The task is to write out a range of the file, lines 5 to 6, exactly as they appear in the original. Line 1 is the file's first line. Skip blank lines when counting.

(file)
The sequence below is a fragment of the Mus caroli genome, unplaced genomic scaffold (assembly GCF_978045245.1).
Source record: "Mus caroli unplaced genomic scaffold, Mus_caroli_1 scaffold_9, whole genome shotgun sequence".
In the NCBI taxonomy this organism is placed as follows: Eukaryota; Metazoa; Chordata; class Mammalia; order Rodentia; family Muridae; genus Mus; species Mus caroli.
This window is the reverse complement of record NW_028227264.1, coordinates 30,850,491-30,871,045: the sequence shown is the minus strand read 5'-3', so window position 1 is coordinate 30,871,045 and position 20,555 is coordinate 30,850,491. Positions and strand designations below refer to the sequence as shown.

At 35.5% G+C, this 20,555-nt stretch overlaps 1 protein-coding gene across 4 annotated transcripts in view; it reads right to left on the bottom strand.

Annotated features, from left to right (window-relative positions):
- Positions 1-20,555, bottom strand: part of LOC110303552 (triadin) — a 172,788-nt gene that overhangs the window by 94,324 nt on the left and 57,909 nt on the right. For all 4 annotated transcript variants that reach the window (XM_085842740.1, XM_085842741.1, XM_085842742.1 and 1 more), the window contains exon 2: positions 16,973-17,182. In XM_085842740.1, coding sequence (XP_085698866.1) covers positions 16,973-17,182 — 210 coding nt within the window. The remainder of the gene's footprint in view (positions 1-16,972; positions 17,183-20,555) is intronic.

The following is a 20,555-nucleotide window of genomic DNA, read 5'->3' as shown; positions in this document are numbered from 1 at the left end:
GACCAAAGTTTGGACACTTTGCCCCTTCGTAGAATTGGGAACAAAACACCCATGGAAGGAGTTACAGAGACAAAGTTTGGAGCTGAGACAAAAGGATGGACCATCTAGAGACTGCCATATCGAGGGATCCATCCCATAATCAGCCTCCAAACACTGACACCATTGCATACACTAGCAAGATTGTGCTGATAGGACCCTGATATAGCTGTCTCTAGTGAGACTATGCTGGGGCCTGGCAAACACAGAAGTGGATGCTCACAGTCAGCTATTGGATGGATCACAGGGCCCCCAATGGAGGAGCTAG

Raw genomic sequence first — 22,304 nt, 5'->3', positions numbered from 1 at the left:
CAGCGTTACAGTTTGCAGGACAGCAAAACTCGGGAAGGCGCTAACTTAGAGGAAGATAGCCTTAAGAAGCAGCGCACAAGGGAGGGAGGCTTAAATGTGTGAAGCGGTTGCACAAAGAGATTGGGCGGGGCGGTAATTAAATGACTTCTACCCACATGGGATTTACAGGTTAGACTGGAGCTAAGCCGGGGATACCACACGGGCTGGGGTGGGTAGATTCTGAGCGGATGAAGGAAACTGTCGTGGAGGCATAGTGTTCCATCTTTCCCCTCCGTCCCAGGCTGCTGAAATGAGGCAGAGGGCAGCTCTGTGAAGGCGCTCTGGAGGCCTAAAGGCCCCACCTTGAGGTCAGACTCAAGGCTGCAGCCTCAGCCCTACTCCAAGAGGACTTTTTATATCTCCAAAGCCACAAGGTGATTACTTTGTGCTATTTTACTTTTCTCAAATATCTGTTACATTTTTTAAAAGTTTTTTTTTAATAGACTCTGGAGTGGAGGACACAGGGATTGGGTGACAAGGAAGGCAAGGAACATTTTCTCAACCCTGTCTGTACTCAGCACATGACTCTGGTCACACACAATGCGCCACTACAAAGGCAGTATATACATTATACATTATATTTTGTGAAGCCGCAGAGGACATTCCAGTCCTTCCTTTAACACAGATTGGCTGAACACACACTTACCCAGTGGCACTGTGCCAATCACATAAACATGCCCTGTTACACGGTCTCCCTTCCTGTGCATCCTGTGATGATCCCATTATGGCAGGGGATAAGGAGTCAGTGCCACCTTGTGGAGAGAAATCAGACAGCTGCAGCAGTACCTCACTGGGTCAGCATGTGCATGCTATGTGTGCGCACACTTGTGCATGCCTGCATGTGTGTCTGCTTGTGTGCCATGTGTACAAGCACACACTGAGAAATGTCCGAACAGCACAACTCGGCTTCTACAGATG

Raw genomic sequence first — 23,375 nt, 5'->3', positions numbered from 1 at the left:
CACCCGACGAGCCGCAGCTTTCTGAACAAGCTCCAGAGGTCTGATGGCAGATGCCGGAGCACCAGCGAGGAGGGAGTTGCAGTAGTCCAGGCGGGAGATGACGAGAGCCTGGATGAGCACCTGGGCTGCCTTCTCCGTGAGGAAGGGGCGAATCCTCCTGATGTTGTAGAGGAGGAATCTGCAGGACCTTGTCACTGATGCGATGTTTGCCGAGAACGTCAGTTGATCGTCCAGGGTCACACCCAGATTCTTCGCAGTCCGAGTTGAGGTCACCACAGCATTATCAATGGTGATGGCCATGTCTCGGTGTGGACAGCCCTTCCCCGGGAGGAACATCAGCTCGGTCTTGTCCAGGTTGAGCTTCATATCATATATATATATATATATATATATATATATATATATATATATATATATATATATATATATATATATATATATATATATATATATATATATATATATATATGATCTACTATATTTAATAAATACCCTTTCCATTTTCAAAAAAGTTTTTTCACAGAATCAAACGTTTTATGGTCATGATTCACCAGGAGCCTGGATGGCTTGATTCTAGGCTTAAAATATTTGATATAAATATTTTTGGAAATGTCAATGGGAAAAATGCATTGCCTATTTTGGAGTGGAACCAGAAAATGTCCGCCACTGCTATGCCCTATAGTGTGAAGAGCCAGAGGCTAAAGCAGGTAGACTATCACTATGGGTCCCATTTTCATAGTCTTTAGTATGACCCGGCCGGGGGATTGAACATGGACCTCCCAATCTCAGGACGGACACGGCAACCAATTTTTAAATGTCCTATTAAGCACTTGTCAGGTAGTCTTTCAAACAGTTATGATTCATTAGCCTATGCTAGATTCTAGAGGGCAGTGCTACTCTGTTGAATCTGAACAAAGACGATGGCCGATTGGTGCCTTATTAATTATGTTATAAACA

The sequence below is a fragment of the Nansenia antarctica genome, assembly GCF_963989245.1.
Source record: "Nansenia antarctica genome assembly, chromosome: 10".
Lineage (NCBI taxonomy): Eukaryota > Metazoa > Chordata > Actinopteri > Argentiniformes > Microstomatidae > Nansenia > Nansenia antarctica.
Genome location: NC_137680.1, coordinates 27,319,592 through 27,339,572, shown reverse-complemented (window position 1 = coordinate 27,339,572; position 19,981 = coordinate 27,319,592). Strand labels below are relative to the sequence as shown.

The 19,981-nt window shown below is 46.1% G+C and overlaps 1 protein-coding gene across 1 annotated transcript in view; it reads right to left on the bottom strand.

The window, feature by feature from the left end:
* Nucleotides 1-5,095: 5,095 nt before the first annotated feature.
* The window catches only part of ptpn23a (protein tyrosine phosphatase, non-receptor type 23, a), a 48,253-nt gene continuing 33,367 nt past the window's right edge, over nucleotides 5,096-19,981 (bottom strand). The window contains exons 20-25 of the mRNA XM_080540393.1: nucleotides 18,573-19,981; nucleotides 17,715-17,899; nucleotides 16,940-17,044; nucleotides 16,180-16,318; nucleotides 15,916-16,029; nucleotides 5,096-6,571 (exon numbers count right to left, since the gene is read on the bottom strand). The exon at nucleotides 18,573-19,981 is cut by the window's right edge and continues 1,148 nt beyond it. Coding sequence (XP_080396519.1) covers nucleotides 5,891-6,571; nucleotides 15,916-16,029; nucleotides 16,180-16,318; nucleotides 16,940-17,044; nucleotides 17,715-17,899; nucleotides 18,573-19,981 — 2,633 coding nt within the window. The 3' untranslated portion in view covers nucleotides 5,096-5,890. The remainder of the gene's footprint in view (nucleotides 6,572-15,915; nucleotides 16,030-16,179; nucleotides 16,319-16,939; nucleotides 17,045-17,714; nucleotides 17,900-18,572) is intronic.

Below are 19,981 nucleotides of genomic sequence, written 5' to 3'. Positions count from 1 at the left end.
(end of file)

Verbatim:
At 35.5% G+C, this 20,555-nt stretch overlaps 1 protein-coding gene across 4 annotated transcripts in view; it reads right to left on the bottom strand.

Annotated features, from left to right (window-relative positions):